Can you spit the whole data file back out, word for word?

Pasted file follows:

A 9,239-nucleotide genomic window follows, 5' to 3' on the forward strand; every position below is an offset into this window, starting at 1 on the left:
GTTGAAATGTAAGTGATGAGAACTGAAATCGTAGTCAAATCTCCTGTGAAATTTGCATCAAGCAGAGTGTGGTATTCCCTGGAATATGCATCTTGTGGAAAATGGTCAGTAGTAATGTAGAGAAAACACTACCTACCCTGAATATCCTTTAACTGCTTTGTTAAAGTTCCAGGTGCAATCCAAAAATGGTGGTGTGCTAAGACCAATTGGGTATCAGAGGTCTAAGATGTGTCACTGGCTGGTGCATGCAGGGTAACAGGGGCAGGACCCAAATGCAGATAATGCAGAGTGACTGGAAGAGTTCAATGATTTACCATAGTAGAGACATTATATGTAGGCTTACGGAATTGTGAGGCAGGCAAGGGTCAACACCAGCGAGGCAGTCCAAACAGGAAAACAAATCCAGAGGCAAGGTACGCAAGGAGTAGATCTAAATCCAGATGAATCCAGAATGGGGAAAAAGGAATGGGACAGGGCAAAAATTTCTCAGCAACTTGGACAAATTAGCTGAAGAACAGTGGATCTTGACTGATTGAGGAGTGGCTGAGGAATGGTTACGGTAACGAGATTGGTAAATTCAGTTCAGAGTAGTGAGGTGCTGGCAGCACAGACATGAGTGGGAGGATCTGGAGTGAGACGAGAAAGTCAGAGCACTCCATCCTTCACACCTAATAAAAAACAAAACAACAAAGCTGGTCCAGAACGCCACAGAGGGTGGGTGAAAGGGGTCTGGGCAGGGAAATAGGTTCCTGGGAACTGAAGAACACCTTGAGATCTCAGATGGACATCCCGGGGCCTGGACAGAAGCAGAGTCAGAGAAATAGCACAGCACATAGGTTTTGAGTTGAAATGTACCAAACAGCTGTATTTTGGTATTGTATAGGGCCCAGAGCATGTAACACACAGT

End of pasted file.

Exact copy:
A 9,239-nucleotide genomic window follows, 5' to 3' on the forward strand; every position below is an offset into this window, starting at 1 on the left:
GTTGAAATGTAAGTGATGAGAACTGAAATCGTAGTCAAATCTCCTGTGAAATTTGCATCAAGCAGAGTGTGGTATTCCCTGGAATATGCATCTTGTGGAAAATGGTCAGTAGTAATGTAGAGAAAACACTACCTACCCTGAATATCCTTTAACTGCTTTGTTAAAGTTCCAGGTGCAATCCAAAAATGGTGGTGTGCTAAGACCAATTGGGTATCAGAGGTCTAAGATGTGTCACTGGCTGGTGCATGCAGGGTAACAGGGGCAGGACCCAAATGCAGATAATGCAGAGTGACTGGAAGAGTTCAATGATTTACCATAGTAGAGACATTATATGTAGGCTTACGGAATTGTGAGGCAGGCAAGGGTCAACACCAGCGAGGCAGTCCAAACAGGAAAACAAATCCAGAGGCAAGGTACGCAAGGAGTAGATCTAAATCCAGATGAATCCAGAATGGGGAAAAAGGAATGGGACAGGGCAAAAATTTCTCAGCAACTTGGACAAATTAGCTGAAGAACAGTGGATCTTGACTGATTGAGGAGTGGCTGAGGAATGGTTACGGTAACGAGATTGGTAAATTCAGTTCAGAGTAGTGAGGTGCTGGCAGCACAGACATGAGTGGGAGGATCTGGAGTGAGACGAGAAAGTCAGAGCACTCCATCCTTCACACCTAATAAAAAACAAAACAACAAAGCTGGTCCAGAACGCCACAGAGGGTGGGTGAAAGGGGTCTGGGCAGGGAAATAGGTTCCTGGGAACTGAAGAACACCTTGAGATCTCAGATGGACATCCCGGGGCCTGGACAGAAGCAGAGTCAGAGAAATAGCACAGCACATAGGTTTTGAGTTGAAATGTACCAAACAGCTGTATTTTGGTATTGTATAGGGCCCAGAGCATGTAACACACAGT